Ed Pepple will forever be etched in record books as the state of Washington’s winningest high school basketball coach and as man who brought four state championships to Mercer Island over his 42 years on the bench.
His legacy also lives on through the many he impacted and influenced over his long, storied coaching career.
Pepple died Monday morning after a fight with cancer at age 88, surrounded by family at his home in Mercer Island, his grandson Matt Logie confirmed to SBLive Washington.
“It was very peaceful,” Logie said.
The Seattle Times was first to report the news and after it did, Logie’s phone lit up with an overwhelming amount of calls and texts from friends with whom he shared appreciation for the coach, mentor, father, grandfather and great grandfather.
After a playing career at the University of Utah where he went head-to-head with future-NBA legends Bill Russell and KC Jones in the NCAA Tournament, Pepple got his start coaching at Fife High School from 1958 to 1963. From there, he made stops at Meadowdale (1964-66) and Mark Morris (1967-68) before he was hired at Mercer Island in 1967.
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There, he didn’t just find a career destination. He found a lifelong home.
His Islanders logged three runner-up finishes before his first state title in 1985. One of those, the 1981 state title against Shadle Park, is considered “The Game that Never Ended,” for its controversial finish that left Mercer Island with the second place trophy.
Washington High school basketball has been synonymous with Pepple for more than 50 years. He once recalled cutting class when he was in junior high in the 1940s to watch the state tournament, only to be caught by his mother and dragged back to school. His first date with his wife Shirley was at a basketball game.
He would go on to win his four state titles in eight total appearances, and coached the likes of current Utah Jazz head coach Quin Snyder, who played at Duke, as well as some of the most well-regarded teams in state history.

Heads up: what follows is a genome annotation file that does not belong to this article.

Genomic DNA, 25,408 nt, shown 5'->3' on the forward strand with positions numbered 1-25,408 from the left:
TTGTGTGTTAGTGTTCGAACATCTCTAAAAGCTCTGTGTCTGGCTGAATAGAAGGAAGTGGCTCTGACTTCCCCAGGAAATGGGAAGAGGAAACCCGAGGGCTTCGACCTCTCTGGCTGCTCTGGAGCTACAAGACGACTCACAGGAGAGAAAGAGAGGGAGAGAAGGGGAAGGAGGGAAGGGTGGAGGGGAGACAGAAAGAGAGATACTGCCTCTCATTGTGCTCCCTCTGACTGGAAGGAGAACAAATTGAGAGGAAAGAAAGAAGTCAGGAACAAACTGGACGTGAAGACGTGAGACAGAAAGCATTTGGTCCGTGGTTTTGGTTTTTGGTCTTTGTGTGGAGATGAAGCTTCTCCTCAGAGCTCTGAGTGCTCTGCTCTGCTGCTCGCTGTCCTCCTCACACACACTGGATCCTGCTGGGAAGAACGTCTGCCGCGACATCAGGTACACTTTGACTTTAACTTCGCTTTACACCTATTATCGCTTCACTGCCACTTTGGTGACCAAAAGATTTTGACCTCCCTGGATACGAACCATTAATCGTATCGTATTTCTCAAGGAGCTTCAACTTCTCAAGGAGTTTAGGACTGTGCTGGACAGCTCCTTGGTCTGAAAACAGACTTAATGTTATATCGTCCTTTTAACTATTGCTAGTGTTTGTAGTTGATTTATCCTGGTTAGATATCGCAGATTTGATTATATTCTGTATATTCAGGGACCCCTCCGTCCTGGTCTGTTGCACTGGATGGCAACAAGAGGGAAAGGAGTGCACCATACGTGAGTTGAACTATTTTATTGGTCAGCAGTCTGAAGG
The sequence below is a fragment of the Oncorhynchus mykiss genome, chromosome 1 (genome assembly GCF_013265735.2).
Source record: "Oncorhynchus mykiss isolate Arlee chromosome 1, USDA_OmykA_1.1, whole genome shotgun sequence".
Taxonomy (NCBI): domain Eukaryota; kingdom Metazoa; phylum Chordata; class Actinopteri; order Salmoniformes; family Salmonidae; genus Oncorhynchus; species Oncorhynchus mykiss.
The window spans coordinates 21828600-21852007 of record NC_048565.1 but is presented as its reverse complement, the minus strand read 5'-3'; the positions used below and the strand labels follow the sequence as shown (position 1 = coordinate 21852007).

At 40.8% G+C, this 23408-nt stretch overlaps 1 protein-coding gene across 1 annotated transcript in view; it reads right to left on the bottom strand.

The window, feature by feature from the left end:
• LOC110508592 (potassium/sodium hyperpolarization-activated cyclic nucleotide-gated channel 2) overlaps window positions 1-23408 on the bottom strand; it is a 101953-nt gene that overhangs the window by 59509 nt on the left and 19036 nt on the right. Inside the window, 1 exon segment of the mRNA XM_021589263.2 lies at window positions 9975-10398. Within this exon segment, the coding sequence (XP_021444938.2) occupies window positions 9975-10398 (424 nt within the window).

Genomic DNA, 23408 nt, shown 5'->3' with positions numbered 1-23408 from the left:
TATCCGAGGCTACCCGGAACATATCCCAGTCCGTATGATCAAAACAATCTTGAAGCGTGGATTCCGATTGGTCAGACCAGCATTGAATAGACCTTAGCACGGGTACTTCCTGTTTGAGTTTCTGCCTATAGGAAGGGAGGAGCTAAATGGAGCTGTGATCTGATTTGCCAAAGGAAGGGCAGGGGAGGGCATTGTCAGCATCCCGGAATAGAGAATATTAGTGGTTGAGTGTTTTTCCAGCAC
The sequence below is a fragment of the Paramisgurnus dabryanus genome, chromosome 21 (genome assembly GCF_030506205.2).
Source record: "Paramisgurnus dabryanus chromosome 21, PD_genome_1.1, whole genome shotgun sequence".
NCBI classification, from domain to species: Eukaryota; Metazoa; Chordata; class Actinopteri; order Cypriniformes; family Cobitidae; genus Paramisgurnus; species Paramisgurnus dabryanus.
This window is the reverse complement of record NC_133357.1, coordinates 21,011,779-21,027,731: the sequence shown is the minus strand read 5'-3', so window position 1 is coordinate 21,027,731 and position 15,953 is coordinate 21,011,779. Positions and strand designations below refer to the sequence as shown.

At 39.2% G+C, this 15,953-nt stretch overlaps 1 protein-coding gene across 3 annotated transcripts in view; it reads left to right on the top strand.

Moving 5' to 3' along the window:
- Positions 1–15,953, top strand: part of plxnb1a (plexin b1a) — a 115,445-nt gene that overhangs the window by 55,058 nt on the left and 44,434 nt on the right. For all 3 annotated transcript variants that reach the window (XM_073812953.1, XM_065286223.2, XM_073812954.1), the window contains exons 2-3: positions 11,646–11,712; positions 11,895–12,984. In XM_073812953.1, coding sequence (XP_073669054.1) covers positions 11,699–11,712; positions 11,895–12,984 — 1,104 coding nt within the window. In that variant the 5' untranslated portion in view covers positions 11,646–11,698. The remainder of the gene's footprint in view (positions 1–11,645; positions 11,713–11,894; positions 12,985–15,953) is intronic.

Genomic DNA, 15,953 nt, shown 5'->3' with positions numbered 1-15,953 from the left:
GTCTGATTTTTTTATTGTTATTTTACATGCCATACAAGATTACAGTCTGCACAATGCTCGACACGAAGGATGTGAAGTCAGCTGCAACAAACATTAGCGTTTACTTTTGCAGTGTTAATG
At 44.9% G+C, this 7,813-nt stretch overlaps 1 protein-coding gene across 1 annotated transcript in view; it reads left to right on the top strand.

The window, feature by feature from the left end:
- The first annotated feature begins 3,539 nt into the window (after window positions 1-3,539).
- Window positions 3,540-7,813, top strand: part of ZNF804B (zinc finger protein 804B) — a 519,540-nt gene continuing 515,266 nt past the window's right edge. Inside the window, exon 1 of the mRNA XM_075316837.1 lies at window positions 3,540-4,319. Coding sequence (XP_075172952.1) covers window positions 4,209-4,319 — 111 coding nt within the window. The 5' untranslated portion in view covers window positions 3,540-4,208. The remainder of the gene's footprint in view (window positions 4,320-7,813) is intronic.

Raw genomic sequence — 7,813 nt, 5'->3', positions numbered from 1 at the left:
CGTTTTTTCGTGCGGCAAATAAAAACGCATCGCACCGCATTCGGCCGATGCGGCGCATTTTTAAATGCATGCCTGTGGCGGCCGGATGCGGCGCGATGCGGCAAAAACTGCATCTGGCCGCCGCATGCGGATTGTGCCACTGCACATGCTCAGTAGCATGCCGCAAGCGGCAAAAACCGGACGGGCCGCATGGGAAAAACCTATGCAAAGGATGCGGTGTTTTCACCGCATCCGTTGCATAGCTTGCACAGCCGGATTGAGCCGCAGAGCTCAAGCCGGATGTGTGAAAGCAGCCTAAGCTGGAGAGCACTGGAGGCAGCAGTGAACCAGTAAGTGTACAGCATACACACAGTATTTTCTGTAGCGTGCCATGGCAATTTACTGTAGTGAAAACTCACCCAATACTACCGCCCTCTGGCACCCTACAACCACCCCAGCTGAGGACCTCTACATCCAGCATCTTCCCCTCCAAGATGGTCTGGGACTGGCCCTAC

One of his former players was Logie, who was first a ball boy for his grandfather growing up in Mercer Island and ended up pursuing a career in coaching after seeing the way Pepple’s former players returned to continue to be a part of the program — the “Mercer Island family,” as Logie calls it.
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Logie can trace Pepple’s DNA through each of his coaching stops, from Lehigh where he was a player-turned eight-year assistant coach, to building Whitworth into a Division III national power to taking over a national Division II power in Point Loma Nazarene, where he’s been for two years.
“He was always right there with me,” Logie said.
Both in spirit and in philosophy.
Early in Logie’s coaching career, the values he instilled in his role derived from studying something Pepple held in high regard: what it meant to be a part of something bigger than yourself.
How do you pass down leadership qualities to the younger players in the program? What kind of team environment and relationships with players did it take to create not just a winning atmosphere — but a “family” atmosphere.
“I’ve tried to capture the essence of what made Mercer Island basketball special and unique,” Logie said on the SBLive Washington podcast in May. “It wasn’t the winning — that’s a byproduct. But the thing I tried to model most of anything else is just the ‘how.’ What did it look like on a daily basis?”
Logie reckoned Pepple attended anywhere from 20 to 25 games a season during his coaching career. His attendance at Point Loma games was limited last season due to Pepple’s slowing health. Logie shared on Aug. 31 news that Pepple had been experience “significant health challenges” in recent months.
Pepple retired from Mercer Island in 2009 at age 76 with a career record of 952 wins and 306 losses, according to Washington Interscholastic Basketball Coaches Association records, which is currently 224 wins more than the second winningest coach.
“It’s been a great run,” Pepple told The Seattle Times in 2009. “Obviously you’d be crazy to stay at a job for 42 years and not enjoy it. I’ve been blessed to do something that I love. I have a lot of great memories and it’s been a magnificent and rewarding experience for me.”
Logie flew up to Mercer Island from San Diego last week with his wife and kids to spend quality time with Pepple, sharing memories and interacting in person — “from the standpoint of closure, healing, coping, I’m very grateful for those opportunities,” Logie said.
After retiring, Pepple remained in Mercer Island with his wife, Shirley, where he’s lived since 1967. They moved out of their long-term home last year.
“They were Islanders through and through,” Logie said. “He really took great pride being a part of the community and the relationships he built over all those years meant a great deal to him. I think the influx of letters, messages and calls I’ve had, even in the last few weeks when word got out that his health was failing, has been a show of evidence in that.”
(Lead photo courtesy of Washington Sports Hall of Fame)